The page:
The question remains, however, as to what this will mean for those outside of well-connected metropolitan streets. As town halls shut down and services move away from small communities, it’s tempting to plug the gap with technological solutions, as evidenced by the growing robotic care sector in Japan. It’s to these markets that automotive companies are already looking for answers about the future of mobility.
“You don’t need a massively powerful vehicle to go and do your weekly shop. Maybe these short trips could benefit from some level of automation.”
The focus of connected car efforts today lies not in a pie in the sky, fully automated self-driving future. Instead, enterprises looking to engage in this space should focus their attention on immediate, practical use cases that are going to benefit key market segments today, argues Mandali Khalesi, Head of Automated Driving Mobility & Innovation at Toyota. That means understanding consumers first and working with existing infrastructure and demands.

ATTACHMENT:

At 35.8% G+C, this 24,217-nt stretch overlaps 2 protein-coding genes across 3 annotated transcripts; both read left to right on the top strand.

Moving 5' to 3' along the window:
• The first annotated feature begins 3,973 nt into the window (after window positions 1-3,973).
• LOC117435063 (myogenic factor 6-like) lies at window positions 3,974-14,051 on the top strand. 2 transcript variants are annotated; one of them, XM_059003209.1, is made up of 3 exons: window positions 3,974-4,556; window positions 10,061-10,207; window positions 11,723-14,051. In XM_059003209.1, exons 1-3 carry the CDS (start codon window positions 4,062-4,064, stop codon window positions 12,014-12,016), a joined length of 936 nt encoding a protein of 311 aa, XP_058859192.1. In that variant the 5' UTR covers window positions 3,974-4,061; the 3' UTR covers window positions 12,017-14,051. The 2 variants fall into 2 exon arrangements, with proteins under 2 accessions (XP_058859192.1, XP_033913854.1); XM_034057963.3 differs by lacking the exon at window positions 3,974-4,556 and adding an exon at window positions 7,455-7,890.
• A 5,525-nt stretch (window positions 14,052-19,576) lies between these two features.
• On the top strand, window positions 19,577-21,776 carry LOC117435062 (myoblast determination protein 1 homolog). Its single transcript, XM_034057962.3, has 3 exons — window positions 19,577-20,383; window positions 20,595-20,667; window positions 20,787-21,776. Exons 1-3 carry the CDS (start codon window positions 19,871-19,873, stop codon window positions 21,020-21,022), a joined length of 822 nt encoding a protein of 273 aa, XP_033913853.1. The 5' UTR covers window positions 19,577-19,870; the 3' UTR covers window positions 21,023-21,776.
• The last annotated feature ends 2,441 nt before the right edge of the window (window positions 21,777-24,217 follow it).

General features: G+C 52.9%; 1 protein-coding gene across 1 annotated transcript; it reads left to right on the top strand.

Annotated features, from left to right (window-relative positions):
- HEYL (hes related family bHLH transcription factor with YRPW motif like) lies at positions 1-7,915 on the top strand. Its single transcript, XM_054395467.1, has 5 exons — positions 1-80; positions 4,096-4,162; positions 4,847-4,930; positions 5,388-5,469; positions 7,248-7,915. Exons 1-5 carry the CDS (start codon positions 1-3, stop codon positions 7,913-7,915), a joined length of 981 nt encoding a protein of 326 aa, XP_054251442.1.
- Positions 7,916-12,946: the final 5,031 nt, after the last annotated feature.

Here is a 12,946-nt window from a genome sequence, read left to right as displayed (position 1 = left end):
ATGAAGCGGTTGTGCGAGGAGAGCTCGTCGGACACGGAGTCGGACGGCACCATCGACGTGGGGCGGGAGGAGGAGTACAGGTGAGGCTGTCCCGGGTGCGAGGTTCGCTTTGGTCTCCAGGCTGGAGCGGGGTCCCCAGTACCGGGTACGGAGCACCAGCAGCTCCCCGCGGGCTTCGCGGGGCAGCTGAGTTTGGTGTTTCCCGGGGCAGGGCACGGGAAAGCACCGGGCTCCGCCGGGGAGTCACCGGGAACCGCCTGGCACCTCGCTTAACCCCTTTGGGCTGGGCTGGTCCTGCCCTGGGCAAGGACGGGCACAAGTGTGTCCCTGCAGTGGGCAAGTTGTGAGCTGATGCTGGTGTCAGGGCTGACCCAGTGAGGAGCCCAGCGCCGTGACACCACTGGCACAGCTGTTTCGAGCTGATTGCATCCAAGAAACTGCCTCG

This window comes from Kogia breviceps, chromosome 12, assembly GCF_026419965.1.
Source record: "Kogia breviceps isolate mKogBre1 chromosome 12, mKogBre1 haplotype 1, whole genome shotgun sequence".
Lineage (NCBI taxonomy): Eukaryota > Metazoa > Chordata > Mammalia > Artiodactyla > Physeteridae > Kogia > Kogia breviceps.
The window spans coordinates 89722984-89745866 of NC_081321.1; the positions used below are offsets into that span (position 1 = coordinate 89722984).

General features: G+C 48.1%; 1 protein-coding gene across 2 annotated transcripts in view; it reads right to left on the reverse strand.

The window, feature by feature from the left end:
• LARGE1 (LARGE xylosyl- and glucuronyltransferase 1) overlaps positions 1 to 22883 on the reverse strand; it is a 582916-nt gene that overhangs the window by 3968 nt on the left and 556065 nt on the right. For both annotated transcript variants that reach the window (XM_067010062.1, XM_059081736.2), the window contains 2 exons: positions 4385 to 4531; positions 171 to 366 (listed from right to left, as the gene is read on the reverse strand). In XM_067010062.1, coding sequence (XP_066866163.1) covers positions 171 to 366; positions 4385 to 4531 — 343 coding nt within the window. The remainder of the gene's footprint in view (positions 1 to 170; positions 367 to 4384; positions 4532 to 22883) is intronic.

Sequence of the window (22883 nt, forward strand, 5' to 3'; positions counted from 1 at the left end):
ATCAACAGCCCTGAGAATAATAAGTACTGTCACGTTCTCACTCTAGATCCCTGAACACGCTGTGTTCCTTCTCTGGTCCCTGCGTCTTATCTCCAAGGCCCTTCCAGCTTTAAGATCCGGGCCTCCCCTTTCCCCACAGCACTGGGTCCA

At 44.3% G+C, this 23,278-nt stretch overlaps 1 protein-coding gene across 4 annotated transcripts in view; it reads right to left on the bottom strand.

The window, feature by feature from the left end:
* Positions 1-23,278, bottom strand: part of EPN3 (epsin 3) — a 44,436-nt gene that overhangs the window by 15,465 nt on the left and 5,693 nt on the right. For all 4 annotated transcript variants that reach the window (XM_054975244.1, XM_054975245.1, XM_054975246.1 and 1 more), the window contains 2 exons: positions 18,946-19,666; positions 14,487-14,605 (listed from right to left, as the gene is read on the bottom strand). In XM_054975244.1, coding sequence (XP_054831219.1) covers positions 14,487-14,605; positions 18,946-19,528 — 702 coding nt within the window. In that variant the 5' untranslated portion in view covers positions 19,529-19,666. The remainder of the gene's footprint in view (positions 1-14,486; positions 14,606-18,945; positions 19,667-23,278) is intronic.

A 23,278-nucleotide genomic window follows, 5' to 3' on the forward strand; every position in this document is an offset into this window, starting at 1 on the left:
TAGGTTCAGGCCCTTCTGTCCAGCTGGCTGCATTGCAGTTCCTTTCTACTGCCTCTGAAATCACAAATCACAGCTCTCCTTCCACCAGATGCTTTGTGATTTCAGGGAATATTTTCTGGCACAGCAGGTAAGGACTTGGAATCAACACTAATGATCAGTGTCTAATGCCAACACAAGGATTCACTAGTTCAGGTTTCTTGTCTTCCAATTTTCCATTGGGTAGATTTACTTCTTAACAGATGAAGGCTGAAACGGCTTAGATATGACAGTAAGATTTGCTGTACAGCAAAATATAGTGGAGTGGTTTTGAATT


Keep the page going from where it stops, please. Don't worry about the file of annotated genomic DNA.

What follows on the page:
In lieu of reliable public transit, rural Japanese communities rely almost exclusively on personal vehicles to get around. This is one factor fuelling the popularity of the ‘Kei car’. With an engine of 660cc or less, these small, low-powered vehicles make up about a third of the domestic vehicle market. They’re used for regular trips over short distances: the school run, grocery shopping, or a work commute.
“These are the kinds of areas that automated driving could benefit on both the luxury and lower ends of the market,” Khalesi says. “Right now, automated technologies are actually quite expensive, with everyone focused on the luxury segment. I think what we have to look at is how we can bring the price point down and address the pain points for a low-end price segment.”